Sheryl Sawchuk’s artwork is all about nature.
The Nanaimo-based painter’s latest exhibition at Qualicum Art Supply and Gallery features nature scenes from the Island’s west coast and vividly coloured garden flowers.
“It’s so much fun bringing out those bright, wonderful colours,” Sawchuk said. “You don’t often get to use all the hot pinks and purples and reds in other subject matter, so it’s a lot of fun to get those fun colours out.”
She also loves creating ocean and forest scenes from Tofino, Ucluelet and Pacific Rim National Park. The rugged, untouched setting makes for perfect subject matter.
“I just feel that nature can’t be improved on by any man-made thing,” Sawchuk said.
“I’d like to explore more of the Island, more north Island. I haven’t really been up there that much. I wouldn’t mind getting up to Cape Scott.”
Born and raised in Saskatchewan, Sawchuk grew up drawing from a young age and artwork has been a constant in her life.
“My mom used to be an oil painter, way way back when I was a toddler, so I remember her doing it,” she said.
After graduating with a Bachelor of Science in physical education, she became an exercise therapist with the Saskatoon Cardiac Rehabilitation Program.
A few years later Sawchuk moved to Japan and taught English for two years, where living in a new culture inspired her to draw and sketch frequently.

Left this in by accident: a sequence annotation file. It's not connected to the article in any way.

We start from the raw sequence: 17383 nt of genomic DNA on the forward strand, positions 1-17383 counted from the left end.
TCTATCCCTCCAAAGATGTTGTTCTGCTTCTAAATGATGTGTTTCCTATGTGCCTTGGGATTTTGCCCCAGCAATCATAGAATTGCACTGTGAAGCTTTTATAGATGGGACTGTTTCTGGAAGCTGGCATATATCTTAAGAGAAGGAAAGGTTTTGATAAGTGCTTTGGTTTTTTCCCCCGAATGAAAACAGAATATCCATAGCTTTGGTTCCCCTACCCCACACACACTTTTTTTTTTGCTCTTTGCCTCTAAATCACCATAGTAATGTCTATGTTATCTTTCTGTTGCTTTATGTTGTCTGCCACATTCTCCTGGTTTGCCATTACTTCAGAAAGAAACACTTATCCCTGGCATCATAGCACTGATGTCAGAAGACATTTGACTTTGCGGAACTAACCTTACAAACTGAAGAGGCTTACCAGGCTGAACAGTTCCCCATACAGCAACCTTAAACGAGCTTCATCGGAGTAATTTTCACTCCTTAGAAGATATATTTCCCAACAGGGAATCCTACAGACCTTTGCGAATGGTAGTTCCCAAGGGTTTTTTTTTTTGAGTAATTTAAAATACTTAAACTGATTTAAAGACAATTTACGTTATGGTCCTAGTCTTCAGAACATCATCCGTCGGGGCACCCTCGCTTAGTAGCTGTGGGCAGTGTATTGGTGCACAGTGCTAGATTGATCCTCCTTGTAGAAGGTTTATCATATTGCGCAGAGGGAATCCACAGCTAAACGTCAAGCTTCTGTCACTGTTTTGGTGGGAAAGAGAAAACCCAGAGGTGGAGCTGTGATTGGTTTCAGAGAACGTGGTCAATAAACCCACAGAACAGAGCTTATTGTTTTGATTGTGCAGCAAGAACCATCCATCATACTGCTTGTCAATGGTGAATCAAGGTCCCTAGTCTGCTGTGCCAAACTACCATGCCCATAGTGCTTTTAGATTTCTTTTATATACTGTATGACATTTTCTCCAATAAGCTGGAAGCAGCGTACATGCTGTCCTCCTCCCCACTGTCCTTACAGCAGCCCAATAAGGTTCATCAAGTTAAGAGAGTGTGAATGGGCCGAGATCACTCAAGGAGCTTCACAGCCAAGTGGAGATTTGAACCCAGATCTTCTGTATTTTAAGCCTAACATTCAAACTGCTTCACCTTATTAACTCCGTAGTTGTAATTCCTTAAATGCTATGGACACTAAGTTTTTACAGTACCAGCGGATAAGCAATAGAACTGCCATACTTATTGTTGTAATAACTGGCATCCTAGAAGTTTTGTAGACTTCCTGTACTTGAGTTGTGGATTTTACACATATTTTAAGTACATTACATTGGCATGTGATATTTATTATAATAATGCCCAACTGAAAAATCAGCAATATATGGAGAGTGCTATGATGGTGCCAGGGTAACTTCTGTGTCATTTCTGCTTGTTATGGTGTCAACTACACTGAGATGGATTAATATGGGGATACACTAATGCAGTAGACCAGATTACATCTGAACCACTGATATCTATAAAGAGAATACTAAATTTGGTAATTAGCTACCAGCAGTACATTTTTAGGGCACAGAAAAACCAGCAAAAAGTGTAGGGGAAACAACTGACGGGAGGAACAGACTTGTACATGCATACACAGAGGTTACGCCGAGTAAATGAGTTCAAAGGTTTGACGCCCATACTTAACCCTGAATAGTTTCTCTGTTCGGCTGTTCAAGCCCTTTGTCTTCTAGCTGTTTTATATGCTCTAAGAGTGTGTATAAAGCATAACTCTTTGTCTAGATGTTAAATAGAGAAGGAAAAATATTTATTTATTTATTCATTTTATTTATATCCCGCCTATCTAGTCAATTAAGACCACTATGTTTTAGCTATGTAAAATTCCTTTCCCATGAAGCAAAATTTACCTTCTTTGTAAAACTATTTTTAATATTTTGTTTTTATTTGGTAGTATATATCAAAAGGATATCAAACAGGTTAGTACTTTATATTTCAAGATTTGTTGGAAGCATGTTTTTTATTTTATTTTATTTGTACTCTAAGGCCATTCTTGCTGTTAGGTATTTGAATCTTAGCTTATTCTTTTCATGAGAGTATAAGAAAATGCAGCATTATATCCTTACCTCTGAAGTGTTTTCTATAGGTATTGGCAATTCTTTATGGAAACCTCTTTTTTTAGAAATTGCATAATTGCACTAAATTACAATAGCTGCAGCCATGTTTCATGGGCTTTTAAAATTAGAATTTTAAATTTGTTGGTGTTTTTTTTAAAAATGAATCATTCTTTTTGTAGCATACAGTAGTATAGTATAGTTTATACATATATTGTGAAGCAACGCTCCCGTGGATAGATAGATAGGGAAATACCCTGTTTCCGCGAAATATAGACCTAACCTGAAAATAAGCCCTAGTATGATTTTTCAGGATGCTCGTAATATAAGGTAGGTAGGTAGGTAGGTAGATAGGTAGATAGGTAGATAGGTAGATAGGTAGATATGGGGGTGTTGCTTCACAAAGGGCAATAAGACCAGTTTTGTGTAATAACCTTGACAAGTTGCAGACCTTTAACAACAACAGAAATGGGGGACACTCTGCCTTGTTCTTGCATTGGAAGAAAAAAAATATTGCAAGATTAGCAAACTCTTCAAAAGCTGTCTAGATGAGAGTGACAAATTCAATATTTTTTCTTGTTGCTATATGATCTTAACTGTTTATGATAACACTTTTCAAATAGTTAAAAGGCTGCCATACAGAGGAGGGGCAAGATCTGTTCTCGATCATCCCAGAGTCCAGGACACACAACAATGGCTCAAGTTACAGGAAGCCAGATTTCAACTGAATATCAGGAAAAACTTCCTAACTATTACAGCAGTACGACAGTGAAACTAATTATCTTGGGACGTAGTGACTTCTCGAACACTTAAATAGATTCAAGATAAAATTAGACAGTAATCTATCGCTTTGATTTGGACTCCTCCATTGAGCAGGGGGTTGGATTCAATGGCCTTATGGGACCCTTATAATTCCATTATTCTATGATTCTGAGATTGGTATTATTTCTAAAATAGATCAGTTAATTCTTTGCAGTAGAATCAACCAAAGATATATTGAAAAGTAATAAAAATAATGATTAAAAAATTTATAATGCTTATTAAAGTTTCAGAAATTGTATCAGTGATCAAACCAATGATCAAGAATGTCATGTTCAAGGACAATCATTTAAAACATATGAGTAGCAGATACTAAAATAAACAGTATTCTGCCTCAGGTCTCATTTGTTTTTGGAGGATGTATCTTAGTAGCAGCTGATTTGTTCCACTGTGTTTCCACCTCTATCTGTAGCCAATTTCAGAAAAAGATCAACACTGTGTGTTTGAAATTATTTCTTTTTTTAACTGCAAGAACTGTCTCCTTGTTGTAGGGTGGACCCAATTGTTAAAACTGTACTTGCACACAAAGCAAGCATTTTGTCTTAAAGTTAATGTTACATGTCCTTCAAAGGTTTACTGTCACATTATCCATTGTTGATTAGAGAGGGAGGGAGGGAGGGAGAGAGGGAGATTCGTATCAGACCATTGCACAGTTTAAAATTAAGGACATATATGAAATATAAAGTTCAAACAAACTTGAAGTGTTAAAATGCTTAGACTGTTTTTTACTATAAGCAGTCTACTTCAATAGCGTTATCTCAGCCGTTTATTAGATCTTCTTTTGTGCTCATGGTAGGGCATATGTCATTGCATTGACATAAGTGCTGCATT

“Anytime you’re in a different culture, you reflect on things differently. That’s why travel is such a good growth experience,” she said.
Sawchuk moved to Vancouver Island in 2003 and began to paint full-time, taking part in juried art shows and festivals. She had visited the Island several times as an adult and hiked the West Coast Trail.
She mostly uses oil paint, which she finds gives a depth and glow to the finished painting.
“I think every painting takes on a life of its own,” Sawchuk said. “I just go into it with a certain idea and it takes on a life of its own when you’re painting it.”
Each new painting represents a challenge and a learning opportunity, she added.
Time flies while Sawchuk is immersed in painting and it’s a relaxing, meditative experience because “you have to concentrate completely on what you’re doing.”
Her exhibition will hang in the gallery (206 First Ave West) until the end of January.